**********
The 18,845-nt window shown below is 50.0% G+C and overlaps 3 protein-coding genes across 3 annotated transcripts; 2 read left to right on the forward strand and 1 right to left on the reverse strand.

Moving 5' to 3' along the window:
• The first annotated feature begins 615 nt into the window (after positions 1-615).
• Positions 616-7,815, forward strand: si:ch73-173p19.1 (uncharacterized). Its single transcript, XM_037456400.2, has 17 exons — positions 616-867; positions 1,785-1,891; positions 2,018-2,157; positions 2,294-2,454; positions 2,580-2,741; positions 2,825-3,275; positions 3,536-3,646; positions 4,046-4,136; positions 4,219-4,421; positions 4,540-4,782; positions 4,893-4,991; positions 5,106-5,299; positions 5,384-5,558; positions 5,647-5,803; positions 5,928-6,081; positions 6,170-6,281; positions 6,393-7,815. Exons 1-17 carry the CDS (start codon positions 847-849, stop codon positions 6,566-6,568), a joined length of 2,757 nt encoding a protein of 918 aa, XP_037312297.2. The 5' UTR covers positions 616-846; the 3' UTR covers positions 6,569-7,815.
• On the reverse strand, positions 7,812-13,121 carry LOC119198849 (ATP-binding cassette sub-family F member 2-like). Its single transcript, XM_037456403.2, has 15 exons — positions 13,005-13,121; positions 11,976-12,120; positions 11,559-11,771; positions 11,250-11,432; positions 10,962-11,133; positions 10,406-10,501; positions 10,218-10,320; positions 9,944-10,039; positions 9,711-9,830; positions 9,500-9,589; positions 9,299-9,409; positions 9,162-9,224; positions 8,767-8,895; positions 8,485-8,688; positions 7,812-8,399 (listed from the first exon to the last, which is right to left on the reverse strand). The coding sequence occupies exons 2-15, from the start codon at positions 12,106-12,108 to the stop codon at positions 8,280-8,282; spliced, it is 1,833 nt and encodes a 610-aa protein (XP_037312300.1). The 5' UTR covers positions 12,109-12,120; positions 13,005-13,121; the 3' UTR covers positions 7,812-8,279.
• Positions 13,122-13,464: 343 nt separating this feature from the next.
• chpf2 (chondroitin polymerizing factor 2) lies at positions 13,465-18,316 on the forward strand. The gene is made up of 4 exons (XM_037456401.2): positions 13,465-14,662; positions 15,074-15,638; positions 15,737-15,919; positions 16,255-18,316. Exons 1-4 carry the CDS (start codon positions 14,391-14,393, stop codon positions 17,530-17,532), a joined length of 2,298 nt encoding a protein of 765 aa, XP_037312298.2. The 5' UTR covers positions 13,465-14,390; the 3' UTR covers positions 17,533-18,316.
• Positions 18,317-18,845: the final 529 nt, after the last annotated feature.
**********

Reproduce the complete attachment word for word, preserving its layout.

The 18,845-nt window shown below is 50.0% G+C and overlaps 3 protein-coding genes across 3 annotated transcripts; 2 read left to right on the forward strand and 1 right to left on the reverse strand.

Moving 5' to 3' along the window:
• The first annotated feature begins 615 nt into the window (after positions 1-615).
• Positions 616-7,815, forward strand: si:ch73-173p19.1 (uncharacterized). Its single transcript, XM_037456400.2, has 17 exons — positions 616-867; positions 1,785-1,891; positions 2,018-2,157; positions 2,294-2,454; positions 2,580-2,741; positions 2,825-3,275; positions 3,536-3,646; positions 4,046-4,136; positions 4,219-4,421; positions 4,540-4,782; positions 4,893-4,991; positions 5,106-5,299; positions 5,384-5,558; positions 5,647-5,803; positions 5,928-6,081; positions 6,170-6,281; positions 6,393-7,815. Exons 1-17 carry the CDS (start codon positions 847-849, stop codon positions 6,566-6,568), a joined length of 2,757 nt encoding a protein of 918 aa, XP_037312297.2. The 5' UTR covers positions 616-846; the 3' UTR covers positions 6,569-7,815.
• On the reverse strand, positions 7,812-13,121 carry LOC119198849 (ATP-binding cassette sub-family F member 2-like). Its single transcript, XM_037456403.2, has 15 exons — positions 13,005-13,121; positions 11,976-12,120; positions 11,559-11,771; positions 11,250-11,432; positions 10,962-11,133; positions 10,406-10,501; positions 10,218-10,320; positions 9,944-10,039; positions 9,711-9,830; positions 9,500-9,589; positions 9,299-9,409; positions 9,162-9,224; positions 8,767-8,895; positions 8,485-8,688; positions 7,812-8,399 (listed from the first exon to the last, which is right to left on the reverse strand). The coding sequence occupies exons 2-15, from the start codon at positions 12,106-12,108 to the stop codon at positions 8,280-8,282; spliced, it is 1,833 nt and encodes a 610-aa protein (XP_037312300.1). The 5' UTR covers positions 12,109-12,120; positions 13,005-13,121; the 3' UTR covers positions 7,812-8,279.
• Positions 13,122-13,464: 343 nt separating this feature from the next.
• chpf2 (chondroitin polymerizing factor 2) lies at positions 13,465-18,316 on the forward strand. The gene is made up of 4 exons (XM_037456401.2): positions 13,465-14,662; positions 15,074-15,638; positions 15,737-15,919; positions 16,255-18,316. Exons 1-4 carry the CDS (start codon positions 14,391-14,393, stop codon positions 17,530-17,532), a joined length of 2,298 nt encoding a protein of 765 aa, XP_037312298.2. The 5' UTR covers positions 13,465-14,390; the 3' UTR covers positions 17,533-18,316.
• Positions 18,317-18,845: the final 529 nt, after the last annotated feature.